How can you learn anything in 60-seconds?
This is the most commonly asked question about microlearning and its training value in today’s workforce. In a broad sense, microlearning is successful in many of the same ways traditional learning has proven effective. Microlearning does not disregard good learning design principles, but instead determines the tasks related to the goal and delivers content in bite-sized, easily consumable chunks that support the competent performance of those specific tasks. It can be applied to anything from onboarding, short-term training, long-term development, to compliance training and support.
In today’s ever-changing technology landscape, attention-challenged learners are highly distracted with mobile devices and tablets that constantly hum and ding. According to a study conducted by the Pew Research Center, 87 percent of teachers said technology is creating an “easily distracted generation with short attention spans.” Alongside the number of distractions that are a part of daily life, a lot of the information out there is unnecessary. Microlearning cuts down the amount of information people take in and focuses on what’s important and immediately applicable. Successful organizations understand the importance of respecting the learner’s cognitive capacity by presenting information that is easy to comprehend, retain and execute.
Based on research by Grovo, in a microlearning best practices list presented by the National Child Welfare Workforce Institute, 80 percent of all information learned in a traditional classroom setting is lost within 30 days. However, microlearning allows people to access very specific information at the moment of need.
Unlike traditional learning formats where facts, procedures and best practices are provided in longer sessions, microlearning presents highly-focused units of information that tend to be more actionable by nature.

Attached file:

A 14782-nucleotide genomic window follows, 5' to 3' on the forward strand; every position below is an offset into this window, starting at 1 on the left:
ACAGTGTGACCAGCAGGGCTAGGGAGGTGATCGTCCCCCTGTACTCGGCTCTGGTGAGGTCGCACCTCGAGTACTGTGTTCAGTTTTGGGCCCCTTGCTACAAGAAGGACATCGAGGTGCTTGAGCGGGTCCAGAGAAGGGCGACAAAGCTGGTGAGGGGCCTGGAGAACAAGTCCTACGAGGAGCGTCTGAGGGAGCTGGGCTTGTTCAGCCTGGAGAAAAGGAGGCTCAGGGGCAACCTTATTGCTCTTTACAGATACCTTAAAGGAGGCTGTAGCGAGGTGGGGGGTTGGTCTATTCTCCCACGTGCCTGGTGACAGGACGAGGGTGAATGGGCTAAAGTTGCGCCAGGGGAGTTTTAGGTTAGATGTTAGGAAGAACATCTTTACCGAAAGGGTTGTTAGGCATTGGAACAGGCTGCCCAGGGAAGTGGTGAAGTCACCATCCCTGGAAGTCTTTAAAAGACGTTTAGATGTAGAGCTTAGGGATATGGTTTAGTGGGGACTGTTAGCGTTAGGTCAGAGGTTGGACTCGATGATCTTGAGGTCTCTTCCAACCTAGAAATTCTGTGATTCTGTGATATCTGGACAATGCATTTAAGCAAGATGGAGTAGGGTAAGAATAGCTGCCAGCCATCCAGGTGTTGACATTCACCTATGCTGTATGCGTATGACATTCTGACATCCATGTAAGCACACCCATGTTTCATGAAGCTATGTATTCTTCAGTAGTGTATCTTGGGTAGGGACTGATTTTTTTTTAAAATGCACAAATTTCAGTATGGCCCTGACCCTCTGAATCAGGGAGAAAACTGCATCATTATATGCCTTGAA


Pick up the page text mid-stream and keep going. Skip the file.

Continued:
“It’s less about the time and more about breaking a performance goal into focused steps that are as short as possible, but as extensive as necessary,” said Alex Khurgin, director of learning and creative at Grovo.
Organizations tend to have a natural hesitation to adopting a microlearning approach because instructional information is minimal. A lot of the work itself comes from the learner reflecting on the material, running through scenarios and practicing on the job. While it can be challenging to convince the C-suite to commit, case studies have proven microlearning an effective training method in the digital age.
Given that information and work knowledge is always changing as automated processes take over, the ability to keep up with the pace and nimbly learn multiple things at once requires a microlearning approach, Khurgin explained. It allows organizations to spend less immediate time and money to get better performance results. Microlearning can efficiently provide support at every point in an employee lifecycle whether that is onboarding, support or compliance.
With jobs constantly evolving, microlearning facilitates the on-going learning process not with what you learn in 60-seconds, but what you learn collectively over time.